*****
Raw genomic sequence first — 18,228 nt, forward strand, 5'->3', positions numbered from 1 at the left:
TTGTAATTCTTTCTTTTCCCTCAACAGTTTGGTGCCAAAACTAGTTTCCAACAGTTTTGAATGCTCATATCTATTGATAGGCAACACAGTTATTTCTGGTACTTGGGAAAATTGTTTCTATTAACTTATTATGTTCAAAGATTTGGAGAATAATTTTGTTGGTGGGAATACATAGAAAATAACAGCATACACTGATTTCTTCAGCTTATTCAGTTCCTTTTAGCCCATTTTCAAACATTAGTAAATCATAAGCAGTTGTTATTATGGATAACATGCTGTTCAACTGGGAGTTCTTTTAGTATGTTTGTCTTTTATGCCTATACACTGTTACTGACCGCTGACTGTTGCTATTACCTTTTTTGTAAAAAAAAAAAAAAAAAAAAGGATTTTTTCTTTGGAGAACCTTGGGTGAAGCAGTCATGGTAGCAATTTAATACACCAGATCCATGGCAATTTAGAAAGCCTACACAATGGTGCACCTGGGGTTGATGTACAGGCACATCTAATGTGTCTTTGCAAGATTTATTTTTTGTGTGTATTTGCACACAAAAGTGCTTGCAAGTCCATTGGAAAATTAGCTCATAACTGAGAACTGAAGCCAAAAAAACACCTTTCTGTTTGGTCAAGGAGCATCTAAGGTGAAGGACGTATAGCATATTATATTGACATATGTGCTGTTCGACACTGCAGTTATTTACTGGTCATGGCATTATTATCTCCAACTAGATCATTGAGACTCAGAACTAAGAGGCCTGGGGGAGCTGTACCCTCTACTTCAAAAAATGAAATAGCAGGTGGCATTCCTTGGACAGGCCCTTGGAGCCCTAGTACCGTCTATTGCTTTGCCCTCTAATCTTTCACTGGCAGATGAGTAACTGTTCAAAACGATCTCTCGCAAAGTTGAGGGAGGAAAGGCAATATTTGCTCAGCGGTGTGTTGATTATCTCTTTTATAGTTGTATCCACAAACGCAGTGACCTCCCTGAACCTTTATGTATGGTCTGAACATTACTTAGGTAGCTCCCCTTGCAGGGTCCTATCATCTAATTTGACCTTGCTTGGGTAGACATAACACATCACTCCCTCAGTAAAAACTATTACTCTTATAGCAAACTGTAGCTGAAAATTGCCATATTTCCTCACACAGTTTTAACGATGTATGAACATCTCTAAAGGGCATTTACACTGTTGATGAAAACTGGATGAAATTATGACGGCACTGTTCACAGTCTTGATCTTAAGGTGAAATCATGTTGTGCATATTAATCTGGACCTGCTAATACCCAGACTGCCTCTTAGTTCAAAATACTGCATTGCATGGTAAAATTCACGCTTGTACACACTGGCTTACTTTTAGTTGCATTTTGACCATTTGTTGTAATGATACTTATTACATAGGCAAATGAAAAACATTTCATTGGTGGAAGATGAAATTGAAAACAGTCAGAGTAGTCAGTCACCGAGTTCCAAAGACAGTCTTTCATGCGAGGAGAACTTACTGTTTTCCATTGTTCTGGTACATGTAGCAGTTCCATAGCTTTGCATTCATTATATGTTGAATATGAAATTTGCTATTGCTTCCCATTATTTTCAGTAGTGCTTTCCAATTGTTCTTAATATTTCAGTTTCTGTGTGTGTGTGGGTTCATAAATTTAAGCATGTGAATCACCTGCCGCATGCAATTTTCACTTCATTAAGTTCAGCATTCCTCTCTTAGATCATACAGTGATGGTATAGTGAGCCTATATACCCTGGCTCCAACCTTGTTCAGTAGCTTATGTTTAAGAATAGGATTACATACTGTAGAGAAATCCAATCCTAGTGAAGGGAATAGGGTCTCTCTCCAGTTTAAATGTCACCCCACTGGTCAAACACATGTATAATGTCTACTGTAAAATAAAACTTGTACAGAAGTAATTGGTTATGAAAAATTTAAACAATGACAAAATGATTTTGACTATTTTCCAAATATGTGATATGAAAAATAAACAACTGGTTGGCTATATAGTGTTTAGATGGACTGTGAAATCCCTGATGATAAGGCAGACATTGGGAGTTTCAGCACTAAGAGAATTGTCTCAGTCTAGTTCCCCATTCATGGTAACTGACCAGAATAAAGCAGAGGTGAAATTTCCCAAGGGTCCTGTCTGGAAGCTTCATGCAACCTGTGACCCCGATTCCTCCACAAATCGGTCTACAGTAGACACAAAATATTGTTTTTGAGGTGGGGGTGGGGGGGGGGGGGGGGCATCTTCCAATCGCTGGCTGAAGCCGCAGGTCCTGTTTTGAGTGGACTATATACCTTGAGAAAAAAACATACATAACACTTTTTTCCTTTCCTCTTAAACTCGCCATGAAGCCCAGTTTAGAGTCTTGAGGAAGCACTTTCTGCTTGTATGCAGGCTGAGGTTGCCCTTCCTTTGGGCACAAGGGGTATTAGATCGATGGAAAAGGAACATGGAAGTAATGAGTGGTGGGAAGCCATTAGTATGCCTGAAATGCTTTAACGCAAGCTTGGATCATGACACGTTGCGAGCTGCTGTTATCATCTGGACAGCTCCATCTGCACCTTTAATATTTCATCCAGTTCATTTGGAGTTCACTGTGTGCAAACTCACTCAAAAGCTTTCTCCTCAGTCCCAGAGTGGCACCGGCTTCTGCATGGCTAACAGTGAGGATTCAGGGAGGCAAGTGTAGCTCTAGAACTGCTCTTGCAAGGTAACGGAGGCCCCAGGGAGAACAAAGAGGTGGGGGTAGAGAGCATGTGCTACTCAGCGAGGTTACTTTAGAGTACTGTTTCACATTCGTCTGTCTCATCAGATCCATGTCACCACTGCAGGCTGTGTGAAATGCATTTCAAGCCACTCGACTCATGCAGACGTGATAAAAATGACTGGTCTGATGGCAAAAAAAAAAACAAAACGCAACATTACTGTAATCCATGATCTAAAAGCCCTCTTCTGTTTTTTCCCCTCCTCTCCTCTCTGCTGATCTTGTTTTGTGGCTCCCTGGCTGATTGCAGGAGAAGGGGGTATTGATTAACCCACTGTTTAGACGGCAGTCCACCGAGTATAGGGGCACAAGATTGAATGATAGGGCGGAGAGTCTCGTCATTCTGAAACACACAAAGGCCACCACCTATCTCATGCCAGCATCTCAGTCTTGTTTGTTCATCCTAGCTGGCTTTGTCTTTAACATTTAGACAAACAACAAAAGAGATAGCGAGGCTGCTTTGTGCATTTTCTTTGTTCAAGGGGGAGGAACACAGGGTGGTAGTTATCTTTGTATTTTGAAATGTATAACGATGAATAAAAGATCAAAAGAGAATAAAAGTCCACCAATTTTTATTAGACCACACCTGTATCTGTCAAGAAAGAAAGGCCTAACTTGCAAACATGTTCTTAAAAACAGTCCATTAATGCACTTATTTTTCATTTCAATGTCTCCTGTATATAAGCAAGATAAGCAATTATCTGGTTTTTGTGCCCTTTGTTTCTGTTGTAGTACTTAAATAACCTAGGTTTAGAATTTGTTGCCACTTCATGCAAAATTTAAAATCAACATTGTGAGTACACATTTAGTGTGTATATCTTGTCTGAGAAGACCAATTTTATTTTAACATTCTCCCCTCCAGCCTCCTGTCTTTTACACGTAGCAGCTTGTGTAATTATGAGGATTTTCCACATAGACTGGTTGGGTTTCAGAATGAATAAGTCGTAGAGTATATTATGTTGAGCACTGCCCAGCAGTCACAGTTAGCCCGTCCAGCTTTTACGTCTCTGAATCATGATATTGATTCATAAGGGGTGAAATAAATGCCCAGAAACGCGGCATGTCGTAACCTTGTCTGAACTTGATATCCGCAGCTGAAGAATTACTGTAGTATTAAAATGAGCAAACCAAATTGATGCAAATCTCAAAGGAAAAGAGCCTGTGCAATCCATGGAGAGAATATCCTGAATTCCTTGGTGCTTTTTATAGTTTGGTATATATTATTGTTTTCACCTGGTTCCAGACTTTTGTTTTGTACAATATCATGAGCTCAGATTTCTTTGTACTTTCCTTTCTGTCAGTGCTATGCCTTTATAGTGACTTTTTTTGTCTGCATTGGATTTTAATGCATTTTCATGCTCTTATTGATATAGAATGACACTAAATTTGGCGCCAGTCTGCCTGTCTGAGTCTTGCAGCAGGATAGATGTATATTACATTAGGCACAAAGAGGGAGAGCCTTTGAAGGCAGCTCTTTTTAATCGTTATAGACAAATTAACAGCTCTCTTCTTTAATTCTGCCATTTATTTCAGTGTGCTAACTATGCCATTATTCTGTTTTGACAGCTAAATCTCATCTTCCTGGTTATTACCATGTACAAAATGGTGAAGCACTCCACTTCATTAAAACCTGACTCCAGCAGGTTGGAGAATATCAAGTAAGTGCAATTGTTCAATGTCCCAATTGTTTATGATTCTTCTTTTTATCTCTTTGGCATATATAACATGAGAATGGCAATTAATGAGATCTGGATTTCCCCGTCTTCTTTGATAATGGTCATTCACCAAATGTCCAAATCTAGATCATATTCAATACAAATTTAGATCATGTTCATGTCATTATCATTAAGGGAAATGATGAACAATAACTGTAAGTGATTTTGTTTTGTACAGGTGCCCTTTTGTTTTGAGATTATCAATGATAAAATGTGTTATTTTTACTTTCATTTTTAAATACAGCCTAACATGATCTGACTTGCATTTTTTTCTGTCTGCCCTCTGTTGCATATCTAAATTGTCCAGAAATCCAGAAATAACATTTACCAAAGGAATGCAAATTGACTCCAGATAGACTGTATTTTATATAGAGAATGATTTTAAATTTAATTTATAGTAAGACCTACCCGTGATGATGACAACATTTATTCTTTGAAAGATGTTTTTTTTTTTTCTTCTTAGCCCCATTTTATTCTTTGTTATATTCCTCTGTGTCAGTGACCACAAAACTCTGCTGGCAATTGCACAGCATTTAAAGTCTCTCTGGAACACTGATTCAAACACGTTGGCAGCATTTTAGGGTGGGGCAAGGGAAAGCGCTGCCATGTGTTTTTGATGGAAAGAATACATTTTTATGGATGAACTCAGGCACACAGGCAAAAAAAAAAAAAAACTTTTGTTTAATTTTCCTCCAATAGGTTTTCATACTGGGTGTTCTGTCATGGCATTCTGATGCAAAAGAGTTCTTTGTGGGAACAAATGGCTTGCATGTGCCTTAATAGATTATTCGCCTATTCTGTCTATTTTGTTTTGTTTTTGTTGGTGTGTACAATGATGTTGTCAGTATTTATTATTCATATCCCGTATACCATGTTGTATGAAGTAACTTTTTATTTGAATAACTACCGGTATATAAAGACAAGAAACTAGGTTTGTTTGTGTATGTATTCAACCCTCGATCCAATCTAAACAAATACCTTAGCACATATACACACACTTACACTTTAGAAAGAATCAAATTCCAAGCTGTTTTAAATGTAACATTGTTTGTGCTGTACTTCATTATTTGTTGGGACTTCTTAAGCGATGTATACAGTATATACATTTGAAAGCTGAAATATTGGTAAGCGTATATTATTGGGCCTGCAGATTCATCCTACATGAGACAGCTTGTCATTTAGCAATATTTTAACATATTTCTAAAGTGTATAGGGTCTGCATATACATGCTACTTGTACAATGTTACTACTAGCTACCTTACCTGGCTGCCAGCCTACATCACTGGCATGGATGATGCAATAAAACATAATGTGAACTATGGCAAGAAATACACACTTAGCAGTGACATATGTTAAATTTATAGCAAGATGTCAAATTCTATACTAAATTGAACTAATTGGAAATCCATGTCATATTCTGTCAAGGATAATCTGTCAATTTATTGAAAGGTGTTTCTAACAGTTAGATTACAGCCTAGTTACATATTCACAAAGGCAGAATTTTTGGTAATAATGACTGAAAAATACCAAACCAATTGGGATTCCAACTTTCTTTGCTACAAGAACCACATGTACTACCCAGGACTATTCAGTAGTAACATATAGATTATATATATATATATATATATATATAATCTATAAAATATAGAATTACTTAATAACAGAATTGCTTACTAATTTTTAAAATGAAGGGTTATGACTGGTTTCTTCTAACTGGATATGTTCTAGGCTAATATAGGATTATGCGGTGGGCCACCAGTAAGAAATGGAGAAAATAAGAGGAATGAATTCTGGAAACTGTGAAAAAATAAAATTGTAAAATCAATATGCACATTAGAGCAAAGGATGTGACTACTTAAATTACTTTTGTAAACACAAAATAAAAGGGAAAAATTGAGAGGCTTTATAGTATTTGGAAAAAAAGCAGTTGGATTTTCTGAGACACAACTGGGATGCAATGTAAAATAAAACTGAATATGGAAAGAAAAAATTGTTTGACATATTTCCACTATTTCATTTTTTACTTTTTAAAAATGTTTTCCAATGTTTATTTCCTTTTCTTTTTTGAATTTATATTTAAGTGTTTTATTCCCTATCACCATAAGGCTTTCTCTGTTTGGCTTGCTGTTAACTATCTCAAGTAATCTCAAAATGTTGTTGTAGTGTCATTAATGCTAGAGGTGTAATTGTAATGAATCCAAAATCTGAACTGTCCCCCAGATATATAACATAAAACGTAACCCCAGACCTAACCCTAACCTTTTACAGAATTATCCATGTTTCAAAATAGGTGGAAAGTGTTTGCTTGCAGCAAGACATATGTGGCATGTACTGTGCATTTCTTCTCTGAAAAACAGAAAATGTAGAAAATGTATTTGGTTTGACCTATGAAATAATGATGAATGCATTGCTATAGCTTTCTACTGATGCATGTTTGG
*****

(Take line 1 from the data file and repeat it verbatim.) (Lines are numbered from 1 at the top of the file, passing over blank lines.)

Raw genomic sequence first — 18,228 nt, forward strand, 5'->3', positions numbered from 1 at the left: